Home>Highlight>Five Rutgers unions ratify work-sharing agreement in bid to avoid layoffs

Jonathan Holloway.

Five Rutgers unions ratify work-sharing agreement in bid to avoid layoffs

By Nikita Biryukov, April 07 2021 9:38 am

Five Rutgers unions ratified a work-sharing program that will see some workers furloughed for between half a day and a day each week Wednesday.

The agreement, ratified by five Rutgers unions — the AAUP-AFT, HPAE Locals 5094 and 5089, URA-AFT and CWA Local 1031 — would see most of their employees furloughed for one day a week for eight or 10 consecutive weeks, depending on the term of their employment.

Employees with AAUP-AFT, specifically the chapter covering fulltime workers, will be furloughed for half a day for 12 weeks.

“We finally got the administration to change direction and adopt our people-centered approach,” said Todd Wolfson, president of Rutgers AAUP-AFT.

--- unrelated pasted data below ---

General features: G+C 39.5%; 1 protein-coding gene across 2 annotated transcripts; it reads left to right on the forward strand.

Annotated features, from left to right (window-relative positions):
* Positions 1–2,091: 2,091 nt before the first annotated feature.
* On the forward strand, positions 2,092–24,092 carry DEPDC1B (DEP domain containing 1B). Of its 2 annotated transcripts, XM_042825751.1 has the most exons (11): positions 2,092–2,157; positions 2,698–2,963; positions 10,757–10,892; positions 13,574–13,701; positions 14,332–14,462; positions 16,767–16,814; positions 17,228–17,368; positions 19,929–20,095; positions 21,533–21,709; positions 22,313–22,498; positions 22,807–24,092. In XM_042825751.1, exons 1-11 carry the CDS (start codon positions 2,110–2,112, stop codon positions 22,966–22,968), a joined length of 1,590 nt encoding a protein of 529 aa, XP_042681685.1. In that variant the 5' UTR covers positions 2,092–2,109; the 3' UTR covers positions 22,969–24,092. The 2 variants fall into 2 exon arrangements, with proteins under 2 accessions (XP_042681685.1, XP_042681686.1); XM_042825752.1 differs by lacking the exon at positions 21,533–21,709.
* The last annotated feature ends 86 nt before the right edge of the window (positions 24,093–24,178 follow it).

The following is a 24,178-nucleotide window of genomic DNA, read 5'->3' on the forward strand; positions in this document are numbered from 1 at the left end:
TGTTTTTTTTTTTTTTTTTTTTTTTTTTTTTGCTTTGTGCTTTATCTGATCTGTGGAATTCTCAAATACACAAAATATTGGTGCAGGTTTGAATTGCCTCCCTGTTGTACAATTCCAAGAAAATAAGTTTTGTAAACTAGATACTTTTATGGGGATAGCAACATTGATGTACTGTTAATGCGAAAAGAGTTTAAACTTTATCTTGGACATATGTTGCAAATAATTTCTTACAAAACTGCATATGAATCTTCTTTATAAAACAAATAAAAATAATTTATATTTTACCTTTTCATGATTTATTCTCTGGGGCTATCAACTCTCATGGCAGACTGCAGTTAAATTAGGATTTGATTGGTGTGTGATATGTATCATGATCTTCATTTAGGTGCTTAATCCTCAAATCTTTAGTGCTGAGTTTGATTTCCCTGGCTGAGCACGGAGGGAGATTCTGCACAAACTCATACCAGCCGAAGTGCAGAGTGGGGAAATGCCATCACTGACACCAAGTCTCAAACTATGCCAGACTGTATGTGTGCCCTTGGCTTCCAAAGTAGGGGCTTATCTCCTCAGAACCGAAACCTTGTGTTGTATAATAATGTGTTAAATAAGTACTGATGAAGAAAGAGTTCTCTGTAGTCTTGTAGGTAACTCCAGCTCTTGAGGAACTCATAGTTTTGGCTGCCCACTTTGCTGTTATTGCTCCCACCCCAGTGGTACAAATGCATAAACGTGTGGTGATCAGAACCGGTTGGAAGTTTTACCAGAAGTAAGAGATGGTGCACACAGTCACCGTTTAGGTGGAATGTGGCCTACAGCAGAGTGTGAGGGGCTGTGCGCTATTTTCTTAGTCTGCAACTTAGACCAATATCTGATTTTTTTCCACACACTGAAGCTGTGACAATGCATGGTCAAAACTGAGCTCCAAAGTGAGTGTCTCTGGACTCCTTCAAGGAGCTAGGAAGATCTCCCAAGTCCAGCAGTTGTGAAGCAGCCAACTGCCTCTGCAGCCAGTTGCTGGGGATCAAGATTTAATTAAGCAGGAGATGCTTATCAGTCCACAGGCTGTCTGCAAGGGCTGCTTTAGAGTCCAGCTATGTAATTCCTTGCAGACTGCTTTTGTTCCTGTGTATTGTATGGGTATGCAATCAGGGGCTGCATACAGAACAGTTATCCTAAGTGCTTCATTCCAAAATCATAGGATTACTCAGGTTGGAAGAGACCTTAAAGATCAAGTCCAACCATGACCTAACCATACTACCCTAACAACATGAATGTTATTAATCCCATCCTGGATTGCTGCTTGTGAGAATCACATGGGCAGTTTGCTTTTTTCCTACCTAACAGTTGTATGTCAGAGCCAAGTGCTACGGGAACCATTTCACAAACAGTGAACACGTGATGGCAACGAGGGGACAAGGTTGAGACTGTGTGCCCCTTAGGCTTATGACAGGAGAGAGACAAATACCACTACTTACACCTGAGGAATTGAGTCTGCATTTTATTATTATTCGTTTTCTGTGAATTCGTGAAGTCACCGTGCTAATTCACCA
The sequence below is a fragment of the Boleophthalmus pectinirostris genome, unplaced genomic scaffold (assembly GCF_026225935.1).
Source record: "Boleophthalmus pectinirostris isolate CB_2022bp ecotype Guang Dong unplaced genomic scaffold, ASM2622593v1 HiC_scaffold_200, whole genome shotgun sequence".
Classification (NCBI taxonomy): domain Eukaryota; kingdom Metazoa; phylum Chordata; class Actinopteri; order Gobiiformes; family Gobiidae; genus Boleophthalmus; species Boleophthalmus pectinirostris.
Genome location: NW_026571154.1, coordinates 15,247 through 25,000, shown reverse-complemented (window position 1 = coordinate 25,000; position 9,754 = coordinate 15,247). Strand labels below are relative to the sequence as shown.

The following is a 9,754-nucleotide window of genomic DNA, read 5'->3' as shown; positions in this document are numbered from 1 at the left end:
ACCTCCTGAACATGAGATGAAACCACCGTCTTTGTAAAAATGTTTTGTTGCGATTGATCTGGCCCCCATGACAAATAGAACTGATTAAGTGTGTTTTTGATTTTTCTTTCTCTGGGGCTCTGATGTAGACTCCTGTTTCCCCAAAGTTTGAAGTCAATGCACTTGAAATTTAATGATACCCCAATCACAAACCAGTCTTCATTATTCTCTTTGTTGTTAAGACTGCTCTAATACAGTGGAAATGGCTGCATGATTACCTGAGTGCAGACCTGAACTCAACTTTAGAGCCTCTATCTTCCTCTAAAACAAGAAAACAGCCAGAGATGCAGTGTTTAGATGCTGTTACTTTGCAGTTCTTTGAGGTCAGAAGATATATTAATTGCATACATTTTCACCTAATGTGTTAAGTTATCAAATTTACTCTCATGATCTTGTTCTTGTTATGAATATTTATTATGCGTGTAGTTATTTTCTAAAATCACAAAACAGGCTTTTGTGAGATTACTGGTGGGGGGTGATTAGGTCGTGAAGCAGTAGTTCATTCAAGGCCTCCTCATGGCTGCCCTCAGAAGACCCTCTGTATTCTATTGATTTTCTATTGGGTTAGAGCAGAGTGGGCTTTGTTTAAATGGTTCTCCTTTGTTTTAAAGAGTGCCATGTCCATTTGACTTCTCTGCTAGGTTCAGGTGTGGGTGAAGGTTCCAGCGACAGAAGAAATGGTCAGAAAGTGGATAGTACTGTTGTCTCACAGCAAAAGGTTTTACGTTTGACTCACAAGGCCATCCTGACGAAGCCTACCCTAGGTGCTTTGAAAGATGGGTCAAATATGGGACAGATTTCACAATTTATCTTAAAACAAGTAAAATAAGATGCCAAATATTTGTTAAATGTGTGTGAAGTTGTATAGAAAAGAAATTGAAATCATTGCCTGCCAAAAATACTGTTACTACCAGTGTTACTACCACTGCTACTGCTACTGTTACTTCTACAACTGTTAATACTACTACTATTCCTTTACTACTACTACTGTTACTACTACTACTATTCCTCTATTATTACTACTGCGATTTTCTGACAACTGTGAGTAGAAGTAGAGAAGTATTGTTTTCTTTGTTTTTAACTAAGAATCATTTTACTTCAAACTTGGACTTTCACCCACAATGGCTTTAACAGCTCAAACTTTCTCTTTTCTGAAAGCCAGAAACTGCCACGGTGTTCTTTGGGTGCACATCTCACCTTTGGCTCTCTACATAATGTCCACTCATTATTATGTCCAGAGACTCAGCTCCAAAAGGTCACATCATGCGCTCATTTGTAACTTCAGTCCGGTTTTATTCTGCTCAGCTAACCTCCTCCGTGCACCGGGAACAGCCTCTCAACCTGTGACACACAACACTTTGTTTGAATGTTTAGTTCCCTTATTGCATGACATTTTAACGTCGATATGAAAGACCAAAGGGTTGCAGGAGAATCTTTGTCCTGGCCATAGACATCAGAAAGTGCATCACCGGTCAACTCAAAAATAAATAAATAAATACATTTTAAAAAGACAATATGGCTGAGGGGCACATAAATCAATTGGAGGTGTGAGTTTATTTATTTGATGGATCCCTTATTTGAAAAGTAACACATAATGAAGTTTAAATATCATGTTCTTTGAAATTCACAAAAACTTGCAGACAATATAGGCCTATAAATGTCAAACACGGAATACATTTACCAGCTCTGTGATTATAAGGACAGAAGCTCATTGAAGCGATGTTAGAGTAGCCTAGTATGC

The program is a bid to save on payroll costs by taking advantage of bolstered unemployment benefits, including $300 supplemental unemployment payments approved as part of President Joe Biden’s $1.9 trillion stimulus bill.

A number of workers, including those in the United States on work or student visas and union employees not belonging to AAUP-AFT who were laid off for more than 10 or eight days, depending on their term of employment, and recalled after June 2020 are exempt from the work-sharing agreement.

That’s also true for those on sabbaticals and workers who do not qualify for short-term benefits under the work sharing program due to a secondary appointment at the University.

Rutgers wasn’t spared from the fiscal fallout of the pandemic. The school last year issued a memo ordering a 20% cut to the number of adjuncts it employs.

“During very difficult times, the Coalition of Rutgers Unions pulled together to hammer out a historic plan that includes furloughs but protects jobs and our members,” said CWA Local 1031 executive vice president Kathy Hernandez. “This agreement sets an important example beyond Rutgers.”

In exchange for the furloughs, the university has agreed to limit layoffs until January 2022 and extend payments for certain teaching assistants and graduate assistants.

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